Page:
Wednesday, March 07, 2007

When Heart No Longer Matters

There is a truism widely held in the sports world that a team with character will always beat a team with talent. It's been a theme of sports movies from "Knute Rockne, All American" through "Rocky" to "Invincible" and imbues the best moments of my favorite series of this season, "Friday Night Lights".

Anyone who's played organized sports at any level might have learned certain skills from their coaches, but what they really gained and carried forward were the far more important character traits that make not only a great athlete but a great person. For the most part, those traits can be summed up by something we call "Heart".

Every good film or series I've ever worked on has had to go up against competition with more talent, bigger money and better connections. But they all survived and prospered because someone either chose to be or evolved to be their Heart.

When CBS picked up "Top Cops" they put us up against "Cosby" and "The Simpsons", saying they believed in us. To which our Executive producer shot back, "What do you do to shows you don't believe in?"

But we had some guys with Heart and for four seasons we more than held our own, sometimes beating one of them and on the rare occasion beating both. Being passionate about what we did shone through and made us a success in spite of the odds.

Sometimes that person with Heart has been me, sometimes it's been someone else. You always discover who it is very quickly and innately understand that whether you like them or not, they are the reason for your success. You support them, give them all of your talent and energy and invariably things turn out well.

I've walked from a couple of projects where I realized I could not overcome the corporate culture or would not be allowed to do my best work. It's a wrenchingly painful and difficult decision. You're always turning your back on the chance to ply your trade, friends who have no choice but to stay and a shitload of money. But I've always known that you cannot place your passion somewhere its not wanted. Not understood or not appreciated can be a given and you live with that. Not wanted is something else entirely.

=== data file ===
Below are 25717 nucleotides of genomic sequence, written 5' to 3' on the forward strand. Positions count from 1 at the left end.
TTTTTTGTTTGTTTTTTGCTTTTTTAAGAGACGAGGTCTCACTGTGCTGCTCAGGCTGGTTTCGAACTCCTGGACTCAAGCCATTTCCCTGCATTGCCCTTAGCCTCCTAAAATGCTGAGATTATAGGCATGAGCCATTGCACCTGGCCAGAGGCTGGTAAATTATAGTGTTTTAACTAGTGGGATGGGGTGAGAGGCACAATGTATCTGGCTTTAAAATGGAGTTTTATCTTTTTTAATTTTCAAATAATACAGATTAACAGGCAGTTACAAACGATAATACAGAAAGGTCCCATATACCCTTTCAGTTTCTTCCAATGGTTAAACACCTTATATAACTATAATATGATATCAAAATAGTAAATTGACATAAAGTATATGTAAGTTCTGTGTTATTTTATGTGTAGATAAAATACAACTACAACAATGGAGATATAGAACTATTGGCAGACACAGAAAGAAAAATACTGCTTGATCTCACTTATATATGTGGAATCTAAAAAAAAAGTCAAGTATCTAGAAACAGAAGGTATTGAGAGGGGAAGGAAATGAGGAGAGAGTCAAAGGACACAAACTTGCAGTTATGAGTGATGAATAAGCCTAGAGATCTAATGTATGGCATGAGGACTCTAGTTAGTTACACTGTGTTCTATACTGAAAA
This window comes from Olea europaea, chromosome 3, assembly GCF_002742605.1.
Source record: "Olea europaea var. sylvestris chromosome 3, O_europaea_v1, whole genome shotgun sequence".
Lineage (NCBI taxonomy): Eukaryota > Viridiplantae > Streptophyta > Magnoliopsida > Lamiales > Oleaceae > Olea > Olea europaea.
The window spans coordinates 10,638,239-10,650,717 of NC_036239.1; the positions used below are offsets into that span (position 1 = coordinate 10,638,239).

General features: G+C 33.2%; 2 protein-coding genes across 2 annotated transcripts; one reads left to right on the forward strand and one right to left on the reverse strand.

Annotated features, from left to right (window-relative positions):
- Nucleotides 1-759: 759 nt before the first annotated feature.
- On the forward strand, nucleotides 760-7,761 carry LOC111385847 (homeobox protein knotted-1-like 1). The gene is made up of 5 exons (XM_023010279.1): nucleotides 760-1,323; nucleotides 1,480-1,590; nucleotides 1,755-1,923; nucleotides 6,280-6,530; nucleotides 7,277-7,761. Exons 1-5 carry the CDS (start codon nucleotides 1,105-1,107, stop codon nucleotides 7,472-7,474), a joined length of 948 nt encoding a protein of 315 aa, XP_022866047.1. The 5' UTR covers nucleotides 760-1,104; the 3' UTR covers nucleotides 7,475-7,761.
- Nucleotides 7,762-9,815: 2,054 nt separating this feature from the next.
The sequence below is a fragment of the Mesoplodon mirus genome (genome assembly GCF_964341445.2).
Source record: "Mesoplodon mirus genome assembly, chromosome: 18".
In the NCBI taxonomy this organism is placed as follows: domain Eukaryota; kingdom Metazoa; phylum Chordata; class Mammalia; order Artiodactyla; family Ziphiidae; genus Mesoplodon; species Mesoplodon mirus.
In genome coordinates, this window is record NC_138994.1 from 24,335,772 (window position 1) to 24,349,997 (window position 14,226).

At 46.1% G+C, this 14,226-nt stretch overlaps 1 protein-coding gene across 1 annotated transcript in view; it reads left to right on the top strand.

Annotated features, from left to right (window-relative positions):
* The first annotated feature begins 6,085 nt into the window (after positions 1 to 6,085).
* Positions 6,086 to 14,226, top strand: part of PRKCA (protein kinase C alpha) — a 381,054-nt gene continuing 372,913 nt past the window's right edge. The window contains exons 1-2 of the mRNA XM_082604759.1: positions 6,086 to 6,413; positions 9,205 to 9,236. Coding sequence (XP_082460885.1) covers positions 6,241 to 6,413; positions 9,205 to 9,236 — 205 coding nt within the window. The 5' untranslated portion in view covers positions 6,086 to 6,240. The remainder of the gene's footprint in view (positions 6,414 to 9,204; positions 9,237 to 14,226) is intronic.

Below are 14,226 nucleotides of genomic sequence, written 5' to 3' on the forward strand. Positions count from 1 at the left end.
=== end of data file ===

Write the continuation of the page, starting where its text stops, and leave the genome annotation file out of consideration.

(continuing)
Because I also believe that "nobody wants to do bad work", I've always struggled to understand why some people work so hard to do just that. They're not usually bad people. They're certainly far from stupid or fanatically addicted to a particular creative vision. But for some reason they have an aversion to Heart and it invariably leads to failure.

Recent case in point -- Ryan Smith of the Edmonton Oilers.

I acknowledge up front that it is sacrilege for a Toronto Maple Leafs fan to show any admiration for any dog ass player for any other dog ass team. But with the Leafs going nowhere for their 40th consecutive season, you tend to change channels somewhere in the second period of their games and a few years ago, I discovered a player with an astonishing Heart -- Ryan Smyth.

Ryan grew up adoring the Edmonton Oilers. They were his home team and the only team he ever wanted to play for. When he was a kid he landed a job as their stick boy and while attending a charity event for the team, one of the star players accidentally backed his car over him. Ribs crushed, he was rushed to the hospital, where the doctor later showed him the tire tracks across his shirt. Ryan's response, "That's Glen Anderson's tire. Make sure my mom doesn't wash my shirt."